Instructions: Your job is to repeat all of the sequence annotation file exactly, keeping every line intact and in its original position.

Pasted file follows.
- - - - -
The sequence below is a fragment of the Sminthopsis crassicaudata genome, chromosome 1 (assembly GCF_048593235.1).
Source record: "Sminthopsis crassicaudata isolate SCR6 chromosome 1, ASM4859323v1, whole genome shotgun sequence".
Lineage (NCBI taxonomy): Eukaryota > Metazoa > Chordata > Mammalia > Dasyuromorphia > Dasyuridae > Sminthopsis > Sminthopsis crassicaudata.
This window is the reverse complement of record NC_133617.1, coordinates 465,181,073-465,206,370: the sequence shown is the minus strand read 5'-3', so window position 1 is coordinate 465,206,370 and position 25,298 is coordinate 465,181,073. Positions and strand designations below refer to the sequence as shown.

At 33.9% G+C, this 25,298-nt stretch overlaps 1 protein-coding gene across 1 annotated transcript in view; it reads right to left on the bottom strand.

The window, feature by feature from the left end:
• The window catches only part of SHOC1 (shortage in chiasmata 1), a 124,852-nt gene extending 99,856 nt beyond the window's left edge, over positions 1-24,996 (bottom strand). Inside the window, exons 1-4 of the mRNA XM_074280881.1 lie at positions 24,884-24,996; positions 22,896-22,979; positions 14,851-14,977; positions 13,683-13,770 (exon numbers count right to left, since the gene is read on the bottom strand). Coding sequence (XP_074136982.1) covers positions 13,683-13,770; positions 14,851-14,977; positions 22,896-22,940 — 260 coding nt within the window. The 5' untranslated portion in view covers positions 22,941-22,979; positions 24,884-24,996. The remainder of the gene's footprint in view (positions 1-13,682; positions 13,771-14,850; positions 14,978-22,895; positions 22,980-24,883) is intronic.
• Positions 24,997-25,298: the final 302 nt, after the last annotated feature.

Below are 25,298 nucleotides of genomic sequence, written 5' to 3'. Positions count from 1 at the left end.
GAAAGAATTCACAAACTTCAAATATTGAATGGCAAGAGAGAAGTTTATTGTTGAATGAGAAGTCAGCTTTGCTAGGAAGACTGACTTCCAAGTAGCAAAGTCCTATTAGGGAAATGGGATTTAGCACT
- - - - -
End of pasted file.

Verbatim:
The sequence below is a fragment of the Sminthopsis crassicaudata genome, chromosome 1 (assembly GCF_048593235.1).
Source record: "Sminthopsis crassicaudata isolate SCR6 chromosome 1, ASM4859323v1, whole genome shotgun sequence".
Lineage (NCBI taxonomy): Eukaryota > Metazoa > Chordata > Mammalia > Dasyuromorphia > Dasyuridae > Sminthopsis > Sminthopsis crassicaudata.
This window is the reverse complement of record NC_133617.1, coordinates 465,181,073-465,206,370: the sequence shown is the minus strand read 5'-3', so window position 1 is coordinate 465,206,370 and position 25,298 is coordinate 465,181,073. Positions and strand designations below refer to the sequence as shown.

At 33.9% G+C, this 25,298-nt stretch overlaps 1 protein-coding gene across 1 annotated transcript in view; it reads right to left on the bottom strand.

The window, feature by feature from the left end:
• The window catches only part of SHOC1 (shortage in chiasmata 1), a 124,852-nt gene extending 99,856 nt beyond the window's left edge, over positions 1-24,996 (bottom strand). Inside the window, exons 1-4 of the mRNA XM_074280881.1 lie at positions 24,884-24,996; positions 22,896-22,979; positions 14,851-14,977; positions 13,683-13,770 (exon numbers count right to left, since the gene is read on the bottom strand). Coding sequence (XP_074136982.1) covers positions 13,683-13,770; positions 14,851-14,977; positions 22,896-22,940 — 260 coding nt within the window. The 5' untranslated portion in view covers positions 22,941-22,979; positions 24,884-24,996. The remainder of the gene's footprint in view (positions 1-13,682; positions 13,771-14,850; positions 14,978-22,895; positions 22,980-24,883) is intronic.
• Positions 24,997-25,298: the final 302 nt, after the last annotated feature.

Below are 25,298 nucleotides of genomic sequence, written 5' to 3'. Positions count from 1 at the left end.
GAAAGAATTCACAAACTTCAAATATTGAATGGCAAGAGAGAAGTTTATTGTTGAATGAGAAGTCAGCTTTGCTAGGAAGACTGACTTCCAAGTAGCAAAGTCCTATTAGGGAAATGGGATTTAGCACT